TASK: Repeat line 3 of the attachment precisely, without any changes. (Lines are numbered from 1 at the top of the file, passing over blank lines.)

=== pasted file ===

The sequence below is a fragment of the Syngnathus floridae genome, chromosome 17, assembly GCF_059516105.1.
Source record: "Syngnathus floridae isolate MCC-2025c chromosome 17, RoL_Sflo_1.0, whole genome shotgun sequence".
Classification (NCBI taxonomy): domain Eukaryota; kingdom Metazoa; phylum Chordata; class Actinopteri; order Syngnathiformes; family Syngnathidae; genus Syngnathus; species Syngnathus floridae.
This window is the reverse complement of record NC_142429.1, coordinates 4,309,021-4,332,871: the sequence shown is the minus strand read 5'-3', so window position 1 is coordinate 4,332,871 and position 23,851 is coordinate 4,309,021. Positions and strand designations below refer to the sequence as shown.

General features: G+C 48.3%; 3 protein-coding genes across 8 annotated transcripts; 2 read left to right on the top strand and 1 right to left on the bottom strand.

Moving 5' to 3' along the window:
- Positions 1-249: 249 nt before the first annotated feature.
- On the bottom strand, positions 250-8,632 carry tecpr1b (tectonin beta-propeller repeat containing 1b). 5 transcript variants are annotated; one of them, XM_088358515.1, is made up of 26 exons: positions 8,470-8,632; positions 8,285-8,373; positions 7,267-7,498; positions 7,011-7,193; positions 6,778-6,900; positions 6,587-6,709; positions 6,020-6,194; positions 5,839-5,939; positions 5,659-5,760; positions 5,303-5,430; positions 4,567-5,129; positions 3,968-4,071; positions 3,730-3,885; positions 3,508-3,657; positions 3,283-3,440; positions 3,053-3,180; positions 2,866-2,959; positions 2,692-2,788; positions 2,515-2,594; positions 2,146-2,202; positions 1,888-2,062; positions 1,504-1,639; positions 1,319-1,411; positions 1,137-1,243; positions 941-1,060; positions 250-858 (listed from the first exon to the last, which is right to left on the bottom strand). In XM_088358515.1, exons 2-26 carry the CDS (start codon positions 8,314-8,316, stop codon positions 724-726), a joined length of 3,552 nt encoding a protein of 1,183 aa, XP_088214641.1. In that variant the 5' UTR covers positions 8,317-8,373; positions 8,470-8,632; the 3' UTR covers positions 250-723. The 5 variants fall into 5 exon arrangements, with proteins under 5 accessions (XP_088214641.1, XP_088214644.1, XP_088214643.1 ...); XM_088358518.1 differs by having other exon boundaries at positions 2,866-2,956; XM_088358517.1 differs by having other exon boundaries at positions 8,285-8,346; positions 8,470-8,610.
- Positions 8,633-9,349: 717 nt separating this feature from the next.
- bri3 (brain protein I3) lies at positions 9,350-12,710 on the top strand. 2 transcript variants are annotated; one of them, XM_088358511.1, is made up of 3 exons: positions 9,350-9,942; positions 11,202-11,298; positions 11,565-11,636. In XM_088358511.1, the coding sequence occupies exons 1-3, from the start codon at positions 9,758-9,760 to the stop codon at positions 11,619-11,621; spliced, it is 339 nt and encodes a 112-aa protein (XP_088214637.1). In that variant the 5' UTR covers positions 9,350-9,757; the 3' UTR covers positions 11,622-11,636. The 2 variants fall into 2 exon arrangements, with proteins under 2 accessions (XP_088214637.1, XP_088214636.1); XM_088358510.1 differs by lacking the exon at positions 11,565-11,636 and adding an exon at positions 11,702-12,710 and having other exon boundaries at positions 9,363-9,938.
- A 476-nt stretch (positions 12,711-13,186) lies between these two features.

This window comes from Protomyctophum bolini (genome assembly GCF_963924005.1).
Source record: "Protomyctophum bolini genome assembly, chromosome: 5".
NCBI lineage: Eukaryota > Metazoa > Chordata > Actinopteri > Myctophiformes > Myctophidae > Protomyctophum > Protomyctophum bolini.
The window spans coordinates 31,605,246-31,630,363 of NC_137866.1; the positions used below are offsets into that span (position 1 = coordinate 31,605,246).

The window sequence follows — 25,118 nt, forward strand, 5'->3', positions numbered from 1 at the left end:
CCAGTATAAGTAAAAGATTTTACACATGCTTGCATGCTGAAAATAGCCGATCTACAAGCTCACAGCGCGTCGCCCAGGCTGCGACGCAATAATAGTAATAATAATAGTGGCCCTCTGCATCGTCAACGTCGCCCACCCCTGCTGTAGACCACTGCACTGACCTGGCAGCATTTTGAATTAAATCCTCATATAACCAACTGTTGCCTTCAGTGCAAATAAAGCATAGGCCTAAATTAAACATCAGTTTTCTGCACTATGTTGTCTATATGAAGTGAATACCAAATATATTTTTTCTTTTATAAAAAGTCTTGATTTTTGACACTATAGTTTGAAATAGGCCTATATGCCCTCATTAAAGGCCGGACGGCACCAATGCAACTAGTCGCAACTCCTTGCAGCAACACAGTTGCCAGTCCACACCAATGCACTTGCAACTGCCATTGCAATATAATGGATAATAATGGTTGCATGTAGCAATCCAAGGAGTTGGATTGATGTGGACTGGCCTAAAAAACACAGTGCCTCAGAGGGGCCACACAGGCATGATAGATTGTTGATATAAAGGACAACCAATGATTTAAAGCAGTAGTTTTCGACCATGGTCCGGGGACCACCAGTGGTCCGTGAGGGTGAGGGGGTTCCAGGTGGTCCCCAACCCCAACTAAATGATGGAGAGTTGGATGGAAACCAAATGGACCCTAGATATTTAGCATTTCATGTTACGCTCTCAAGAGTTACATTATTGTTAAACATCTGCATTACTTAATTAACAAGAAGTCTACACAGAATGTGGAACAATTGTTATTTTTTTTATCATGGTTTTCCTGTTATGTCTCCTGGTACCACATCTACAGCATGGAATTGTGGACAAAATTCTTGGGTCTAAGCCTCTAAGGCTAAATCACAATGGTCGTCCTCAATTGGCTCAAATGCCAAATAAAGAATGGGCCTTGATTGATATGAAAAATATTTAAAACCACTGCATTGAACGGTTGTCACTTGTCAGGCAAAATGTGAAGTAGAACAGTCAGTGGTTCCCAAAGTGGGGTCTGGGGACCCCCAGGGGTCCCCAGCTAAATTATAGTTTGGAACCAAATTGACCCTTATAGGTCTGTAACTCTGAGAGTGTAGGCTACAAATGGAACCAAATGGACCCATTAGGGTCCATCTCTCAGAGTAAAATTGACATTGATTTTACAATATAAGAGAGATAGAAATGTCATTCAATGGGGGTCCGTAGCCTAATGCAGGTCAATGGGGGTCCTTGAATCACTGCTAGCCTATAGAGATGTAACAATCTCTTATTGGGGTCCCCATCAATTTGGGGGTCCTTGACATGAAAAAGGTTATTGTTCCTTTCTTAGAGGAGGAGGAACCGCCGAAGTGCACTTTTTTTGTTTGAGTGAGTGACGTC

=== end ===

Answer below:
Classification (NCBI taxonomy): domain Eukaryota; kingdom Metazoa; phylum Chordata; class Actinopteri; order Syngnathiformes; family Syngnathidae; genus Syngnathus; species Syngnathus floridae.